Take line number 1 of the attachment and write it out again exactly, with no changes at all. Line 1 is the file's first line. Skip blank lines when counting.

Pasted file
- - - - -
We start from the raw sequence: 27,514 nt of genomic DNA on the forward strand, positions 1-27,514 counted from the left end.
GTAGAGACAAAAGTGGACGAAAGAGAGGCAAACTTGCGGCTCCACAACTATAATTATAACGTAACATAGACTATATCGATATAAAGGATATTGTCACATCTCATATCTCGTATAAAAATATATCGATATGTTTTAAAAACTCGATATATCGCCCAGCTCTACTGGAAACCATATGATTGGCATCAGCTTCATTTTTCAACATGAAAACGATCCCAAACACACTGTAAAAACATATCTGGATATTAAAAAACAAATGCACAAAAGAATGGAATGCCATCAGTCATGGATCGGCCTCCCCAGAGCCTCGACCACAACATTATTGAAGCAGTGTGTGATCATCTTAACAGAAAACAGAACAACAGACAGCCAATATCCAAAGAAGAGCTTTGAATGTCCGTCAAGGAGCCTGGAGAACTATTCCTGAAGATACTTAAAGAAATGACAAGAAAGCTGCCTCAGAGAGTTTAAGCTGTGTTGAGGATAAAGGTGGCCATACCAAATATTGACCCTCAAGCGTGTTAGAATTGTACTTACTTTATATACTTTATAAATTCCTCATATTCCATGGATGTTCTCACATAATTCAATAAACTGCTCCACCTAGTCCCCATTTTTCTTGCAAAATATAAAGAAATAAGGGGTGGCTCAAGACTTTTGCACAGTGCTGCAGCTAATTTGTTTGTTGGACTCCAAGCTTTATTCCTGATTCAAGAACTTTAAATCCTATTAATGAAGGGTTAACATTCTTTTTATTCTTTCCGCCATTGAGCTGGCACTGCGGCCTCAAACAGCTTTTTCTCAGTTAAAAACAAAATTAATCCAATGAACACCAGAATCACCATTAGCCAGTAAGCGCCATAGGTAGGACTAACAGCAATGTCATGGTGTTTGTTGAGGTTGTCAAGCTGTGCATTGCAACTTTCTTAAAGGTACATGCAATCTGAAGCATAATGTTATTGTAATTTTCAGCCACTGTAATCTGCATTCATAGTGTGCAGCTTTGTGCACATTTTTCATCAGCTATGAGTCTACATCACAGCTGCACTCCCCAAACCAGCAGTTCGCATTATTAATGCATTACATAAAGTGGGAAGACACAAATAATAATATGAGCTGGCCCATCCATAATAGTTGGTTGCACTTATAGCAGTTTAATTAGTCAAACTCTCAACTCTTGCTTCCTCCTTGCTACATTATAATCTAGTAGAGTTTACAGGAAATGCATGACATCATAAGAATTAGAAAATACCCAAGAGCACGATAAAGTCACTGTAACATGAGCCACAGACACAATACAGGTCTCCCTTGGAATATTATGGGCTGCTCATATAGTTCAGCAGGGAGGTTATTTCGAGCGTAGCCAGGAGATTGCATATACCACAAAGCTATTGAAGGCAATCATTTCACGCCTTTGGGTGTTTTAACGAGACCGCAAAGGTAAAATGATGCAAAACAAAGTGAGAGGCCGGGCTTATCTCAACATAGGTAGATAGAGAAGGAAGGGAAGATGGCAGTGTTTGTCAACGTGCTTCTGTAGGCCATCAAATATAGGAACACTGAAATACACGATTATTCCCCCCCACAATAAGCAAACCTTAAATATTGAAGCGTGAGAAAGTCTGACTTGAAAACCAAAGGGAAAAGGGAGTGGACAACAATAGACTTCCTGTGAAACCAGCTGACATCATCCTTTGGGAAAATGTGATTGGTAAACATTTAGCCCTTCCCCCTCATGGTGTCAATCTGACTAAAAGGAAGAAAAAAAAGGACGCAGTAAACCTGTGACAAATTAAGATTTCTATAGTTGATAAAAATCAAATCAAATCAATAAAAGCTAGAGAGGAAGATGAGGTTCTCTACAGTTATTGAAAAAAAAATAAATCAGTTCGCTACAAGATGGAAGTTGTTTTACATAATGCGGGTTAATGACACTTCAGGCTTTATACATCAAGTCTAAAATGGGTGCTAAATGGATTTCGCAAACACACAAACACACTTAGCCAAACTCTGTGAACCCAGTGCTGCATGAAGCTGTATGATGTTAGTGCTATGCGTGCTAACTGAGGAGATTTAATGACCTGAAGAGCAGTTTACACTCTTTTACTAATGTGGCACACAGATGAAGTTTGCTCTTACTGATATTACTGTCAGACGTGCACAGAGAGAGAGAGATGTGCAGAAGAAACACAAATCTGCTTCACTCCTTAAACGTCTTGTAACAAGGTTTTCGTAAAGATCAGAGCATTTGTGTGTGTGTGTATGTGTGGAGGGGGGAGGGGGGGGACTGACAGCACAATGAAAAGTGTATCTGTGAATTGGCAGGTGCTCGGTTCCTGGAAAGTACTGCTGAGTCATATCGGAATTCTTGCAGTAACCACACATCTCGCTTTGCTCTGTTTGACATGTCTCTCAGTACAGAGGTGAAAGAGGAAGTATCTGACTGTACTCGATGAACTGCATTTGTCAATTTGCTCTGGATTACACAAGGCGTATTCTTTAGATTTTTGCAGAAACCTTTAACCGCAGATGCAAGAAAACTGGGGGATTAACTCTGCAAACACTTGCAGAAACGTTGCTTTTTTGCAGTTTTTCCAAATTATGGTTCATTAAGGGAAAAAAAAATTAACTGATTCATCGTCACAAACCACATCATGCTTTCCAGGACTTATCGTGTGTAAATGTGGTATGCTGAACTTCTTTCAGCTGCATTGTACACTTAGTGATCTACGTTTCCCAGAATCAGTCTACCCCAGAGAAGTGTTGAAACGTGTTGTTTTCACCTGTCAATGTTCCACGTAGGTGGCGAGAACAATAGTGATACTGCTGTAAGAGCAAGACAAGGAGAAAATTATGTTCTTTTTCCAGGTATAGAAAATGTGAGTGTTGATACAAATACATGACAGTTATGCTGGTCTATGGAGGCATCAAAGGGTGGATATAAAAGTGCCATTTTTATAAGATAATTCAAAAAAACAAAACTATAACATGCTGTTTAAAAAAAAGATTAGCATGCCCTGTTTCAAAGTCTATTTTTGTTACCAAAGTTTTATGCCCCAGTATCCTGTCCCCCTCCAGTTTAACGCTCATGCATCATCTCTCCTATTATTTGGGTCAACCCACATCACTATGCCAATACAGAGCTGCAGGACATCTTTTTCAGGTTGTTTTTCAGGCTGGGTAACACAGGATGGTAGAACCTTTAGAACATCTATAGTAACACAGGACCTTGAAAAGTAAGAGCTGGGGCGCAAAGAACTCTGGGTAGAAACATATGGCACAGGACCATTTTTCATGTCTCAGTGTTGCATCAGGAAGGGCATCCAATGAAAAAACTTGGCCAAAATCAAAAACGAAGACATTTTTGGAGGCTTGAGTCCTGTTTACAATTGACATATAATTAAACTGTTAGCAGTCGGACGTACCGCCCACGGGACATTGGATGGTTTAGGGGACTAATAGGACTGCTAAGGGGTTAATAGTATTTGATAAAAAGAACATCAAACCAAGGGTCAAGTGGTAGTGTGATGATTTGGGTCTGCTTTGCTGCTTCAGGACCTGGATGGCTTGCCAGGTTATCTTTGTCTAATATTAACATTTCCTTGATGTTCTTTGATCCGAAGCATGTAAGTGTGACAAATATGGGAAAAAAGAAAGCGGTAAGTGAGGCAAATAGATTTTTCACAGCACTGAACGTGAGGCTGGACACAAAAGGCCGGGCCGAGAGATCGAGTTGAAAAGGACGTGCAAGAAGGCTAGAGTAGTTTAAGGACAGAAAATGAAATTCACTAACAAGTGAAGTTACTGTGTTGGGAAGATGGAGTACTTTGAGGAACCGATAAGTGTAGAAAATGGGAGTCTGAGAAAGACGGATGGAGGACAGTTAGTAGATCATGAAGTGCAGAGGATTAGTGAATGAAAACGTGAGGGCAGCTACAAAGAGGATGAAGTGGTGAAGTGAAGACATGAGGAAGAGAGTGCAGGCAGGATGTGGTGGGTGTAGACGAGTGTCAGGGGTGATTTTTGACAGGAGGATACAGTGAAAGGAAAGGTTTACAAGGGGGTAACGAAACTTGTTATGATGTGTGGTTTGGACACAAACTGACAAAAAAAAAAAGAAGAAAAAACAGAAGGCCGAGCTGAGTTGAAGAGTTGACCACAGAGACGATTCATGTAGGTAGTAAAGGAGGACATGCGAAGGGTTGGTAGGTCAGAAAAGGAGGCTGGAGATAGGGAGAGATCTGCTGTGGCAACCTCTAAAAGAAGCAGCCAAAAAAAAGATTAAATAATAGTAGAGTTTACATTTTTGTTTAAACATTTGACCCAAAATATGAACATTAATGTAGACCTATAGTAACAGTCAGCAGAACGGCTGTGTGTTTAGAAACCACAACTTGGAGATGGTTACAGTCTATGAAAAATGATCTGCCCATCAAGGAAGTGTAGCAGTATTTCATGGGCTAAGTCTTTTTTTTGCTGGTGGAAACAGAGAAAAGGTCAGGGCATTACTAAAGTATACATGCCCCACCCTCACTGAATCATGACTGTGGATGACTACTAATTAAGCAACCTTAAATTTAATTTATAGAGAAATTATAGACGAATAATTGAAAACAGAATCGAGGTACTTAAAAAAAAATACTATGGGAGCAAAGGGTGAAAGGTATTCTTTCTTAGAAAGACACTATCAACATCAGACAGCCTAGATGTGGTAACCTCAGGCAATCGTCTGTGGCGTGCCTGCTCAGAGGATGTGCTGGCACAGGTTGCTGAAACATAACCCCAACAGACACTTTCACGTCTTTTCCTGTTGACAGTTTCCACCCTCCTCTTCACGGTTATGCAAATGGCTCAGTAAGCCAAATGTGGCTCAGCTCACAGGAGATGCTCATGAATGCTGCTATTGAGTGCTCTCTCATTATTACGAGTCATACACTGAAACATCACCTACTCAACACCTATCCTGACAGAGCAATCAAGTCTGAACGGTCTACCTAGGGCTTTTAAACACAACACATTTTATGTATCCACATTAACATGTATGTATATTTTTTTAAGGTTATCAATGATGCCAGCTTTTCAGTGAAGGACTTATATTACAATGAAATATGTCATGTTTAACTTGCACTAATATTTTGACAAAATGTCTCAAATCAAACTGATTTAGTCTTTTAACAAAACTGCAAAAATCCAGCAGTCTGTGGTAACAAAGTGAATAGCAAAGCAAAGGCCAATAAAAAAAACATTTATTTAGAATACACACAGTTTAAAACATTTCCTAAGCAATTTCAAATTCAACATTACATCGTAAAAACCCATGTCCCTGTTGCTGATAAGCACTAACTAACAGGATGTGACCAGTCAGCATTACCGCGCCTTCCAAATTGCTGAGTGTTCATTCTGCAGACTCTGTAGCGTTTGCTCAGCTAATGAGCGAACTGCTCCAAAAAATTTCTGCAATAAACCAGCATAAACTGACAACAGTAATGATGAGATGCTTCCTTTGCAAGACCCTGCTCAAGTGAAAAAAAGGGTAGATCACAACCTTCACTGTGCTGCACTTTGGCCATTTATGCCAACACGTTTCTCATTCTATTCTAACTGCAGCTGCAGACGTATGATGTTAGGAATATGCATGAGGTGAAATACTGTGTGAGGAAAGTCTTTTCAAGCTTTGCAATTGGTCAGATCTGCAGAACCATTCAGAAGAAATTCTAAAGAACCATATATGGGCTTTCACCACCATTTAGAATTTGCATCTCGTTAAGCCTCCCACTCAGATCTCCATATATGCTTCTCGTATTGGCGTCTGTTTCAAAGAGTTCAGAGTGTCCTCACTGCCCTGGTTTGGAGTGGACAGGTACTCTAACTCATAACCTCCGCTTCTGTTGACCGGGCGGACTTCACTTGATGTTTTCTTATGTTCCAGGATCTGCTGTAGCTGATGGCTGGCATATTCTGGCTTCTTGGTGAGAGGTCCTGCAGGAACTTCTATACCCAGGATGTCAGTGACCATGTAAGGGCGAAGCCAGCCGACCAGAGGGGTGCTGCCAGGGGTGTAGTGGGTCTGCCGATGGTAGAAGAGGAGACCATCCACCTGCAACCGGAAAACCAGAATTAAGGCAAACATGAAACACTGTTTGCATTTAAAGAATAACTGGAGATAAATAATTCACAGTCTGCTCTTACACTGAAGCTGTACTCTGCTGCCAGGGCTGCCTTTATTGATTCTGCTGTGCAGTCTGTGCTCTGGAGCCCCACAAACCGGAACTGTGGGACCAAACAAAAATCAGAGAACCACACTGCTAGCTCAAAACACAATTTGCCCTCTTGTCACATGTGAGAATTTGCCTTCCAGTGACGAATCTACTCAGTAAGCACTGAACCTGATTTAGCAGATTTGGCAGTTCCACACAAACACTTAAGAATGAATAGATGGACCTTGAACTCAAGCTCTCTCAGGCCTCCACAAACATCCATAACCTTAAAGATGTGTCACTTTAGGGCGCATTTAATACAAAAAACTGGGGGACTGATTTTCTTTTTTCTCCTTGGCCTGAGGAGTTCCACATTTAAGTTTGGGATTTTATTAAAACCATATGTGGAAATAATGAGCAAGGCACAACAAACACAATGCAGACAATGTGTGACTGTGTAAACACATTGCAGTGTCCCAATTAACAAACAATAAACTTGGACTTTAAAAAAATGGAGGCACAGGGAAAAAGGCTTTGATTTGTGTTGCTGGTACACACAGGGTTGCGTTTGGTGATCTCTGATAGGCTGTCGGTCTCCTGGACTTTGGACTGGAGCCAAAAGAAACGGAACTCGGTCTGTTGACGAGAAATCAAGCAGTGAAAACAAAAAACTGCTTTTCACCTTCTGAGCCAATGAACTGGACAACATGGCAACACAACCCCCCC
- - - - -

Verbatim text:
We start from the raw sequence: 27,514 nt of genomic DNA on the forward strand, positions 1-27,514 counted from the left end.